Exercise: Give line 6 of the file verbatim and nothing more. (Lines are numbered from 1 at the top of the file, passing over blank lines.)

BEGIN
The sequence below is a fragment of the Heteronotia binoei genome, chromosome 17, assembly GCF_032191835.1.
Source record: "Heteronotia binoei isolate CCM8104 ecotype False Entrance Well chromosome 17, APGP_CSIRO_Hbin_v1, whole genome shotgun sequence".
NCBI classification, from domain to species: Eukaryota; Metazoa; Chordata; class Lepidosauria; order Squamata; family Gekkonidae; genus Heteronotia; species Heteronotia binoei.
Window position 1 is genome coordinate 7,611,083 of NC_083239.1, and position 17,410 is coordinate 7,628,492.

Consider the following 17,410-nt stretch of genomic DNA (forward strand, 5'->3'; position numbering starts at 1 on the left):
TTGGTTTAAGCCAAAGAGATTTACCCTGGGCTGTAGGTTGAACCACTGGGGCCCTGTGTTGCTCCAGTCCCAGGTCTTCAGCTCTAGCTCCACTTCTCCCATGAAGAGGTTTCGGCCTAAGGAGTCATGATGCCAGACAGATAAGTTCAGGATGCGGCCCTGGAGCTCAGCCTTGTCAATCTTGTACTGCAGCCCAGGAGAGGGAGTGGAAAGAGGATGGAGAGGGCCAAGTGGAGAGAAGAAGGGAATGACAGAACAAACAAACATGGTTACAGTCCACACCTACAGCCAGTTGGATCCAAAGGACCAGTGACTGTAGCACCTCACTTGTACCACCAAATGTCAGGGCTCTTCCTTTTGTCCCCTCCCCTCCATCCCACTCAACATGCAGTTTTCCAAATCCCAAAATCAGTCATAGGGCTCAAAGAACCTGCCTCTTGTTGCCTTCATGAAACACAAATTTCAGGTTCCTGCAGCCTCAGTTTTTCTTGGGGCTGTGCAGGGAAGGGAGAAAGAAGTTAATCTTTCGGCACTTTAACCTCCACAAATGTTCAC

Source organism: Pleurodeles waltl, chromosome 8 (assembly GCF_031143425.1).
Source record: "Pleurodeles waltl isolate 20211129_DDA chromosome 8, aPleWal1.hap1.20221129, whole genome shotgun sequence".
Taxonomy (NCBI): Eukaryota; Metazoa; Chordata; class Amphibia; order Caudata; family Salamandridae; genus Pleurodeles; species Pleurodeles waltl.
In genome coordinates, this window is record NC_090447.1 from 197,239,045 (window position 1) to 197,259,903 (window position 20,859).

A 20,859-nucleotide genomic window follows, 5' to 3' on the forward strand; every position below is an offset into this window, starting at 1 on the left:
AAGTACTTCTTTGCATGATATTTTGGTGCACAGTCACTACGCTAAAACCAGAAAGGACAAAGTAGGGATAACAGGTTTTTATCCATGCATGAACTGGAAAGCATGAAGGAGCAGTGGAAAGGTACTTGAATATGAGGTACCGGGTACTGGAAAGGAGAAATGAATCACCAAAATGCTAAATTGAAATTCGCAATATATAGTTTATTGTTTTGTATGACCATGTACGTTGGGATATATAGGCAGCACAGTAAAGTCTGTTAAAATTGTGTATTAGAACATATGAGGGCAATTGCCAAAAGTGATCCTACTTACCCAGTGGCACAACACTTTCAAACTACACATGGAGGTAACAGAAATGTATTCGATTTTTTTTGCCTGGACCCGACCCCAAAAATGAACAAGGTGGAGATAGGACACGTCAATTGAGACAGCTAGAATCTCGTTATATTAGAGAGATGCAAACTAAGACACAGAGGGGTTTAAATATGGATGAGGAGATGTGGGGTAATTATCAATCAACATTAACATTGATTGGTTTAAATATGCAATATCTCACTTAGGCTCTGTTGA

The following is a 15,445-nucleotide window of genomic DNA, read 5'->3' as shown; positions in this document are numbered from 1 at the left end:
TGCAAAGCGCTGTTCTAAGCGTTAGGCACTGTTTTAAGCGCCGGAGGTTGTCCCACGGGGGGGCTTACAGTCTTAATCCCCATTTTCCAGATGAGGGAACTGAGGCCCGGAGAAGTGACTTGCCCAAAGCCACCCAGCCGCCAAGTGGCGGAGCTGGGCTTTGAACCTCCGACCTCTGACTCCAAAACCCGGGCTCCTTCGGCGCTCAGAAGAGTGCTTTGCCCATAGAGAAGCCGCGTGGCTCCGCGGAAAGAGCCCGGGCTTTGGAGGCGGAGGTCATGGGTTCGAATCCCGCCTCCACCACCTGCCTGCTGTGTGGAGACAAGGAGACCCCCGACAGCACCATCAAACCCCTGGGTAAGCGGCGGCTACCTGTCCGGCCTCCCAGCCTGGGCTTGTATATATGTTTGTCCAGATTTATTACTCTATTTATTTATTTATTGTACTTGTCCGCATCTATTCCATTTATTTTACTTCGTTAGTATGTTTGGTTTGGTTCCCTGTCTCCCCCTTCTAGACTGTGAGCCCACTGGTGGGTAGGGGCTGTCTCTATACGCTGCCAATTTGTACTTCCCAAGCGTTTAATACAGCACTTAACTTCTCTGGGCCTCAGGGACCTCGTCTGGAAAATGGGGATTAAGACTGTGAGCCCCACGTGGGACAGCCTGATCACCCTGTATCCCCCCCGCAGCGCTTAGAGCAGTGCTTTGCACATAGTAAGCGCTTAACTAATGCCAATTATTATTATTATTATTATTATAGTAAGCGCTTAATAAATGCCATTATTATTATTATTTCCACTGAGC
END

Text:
TTGGTTTAAGCCAAAGAGATTTACCCTGGGCTGTAGGTTGAACCACTGGGGCCCTGTGTTGCTCCAGTCCCAGGTCTTCAGCTCTAGCTCCACTTCTCCCATGAAGAGGTTTCGGCCTAAGGAGTCATGATGCCAGACAGATAAGTTCAGGATGCGGCCCTGGAGCTCAGCCTTGTCAATCTTGTACTGCAGCCCAGGAGAGGGAGTGGAAAGAGGATGGAGAGGGCCAAGTGGAGAGAAGAAGGGAATGACAGAACAAACAAACATGGTTACAGTCCACACCTACAGCCAGTTGGATCCAAAGGACCAGTGACTGTAGCACCTCACTTGTACCACCAAATGTCAGGGCTCTTCCTTTTGTCCCCTCCCCTCCATCCCACTCAACATGCAGTTTTCCAAATCCCAAAATCAGTCATAGGGCTCAAAGAACCTGCCTCTTGTTGCCTTCATGAAACACAAATTTCAGGTTCCTGCAGCCTCAGTTTTTCTTGGGGCTGTGCAGGGAAGGGAGAAAGAAGTTAATCTTTCGGCACTTTAACCTCCACAAATGTTCAC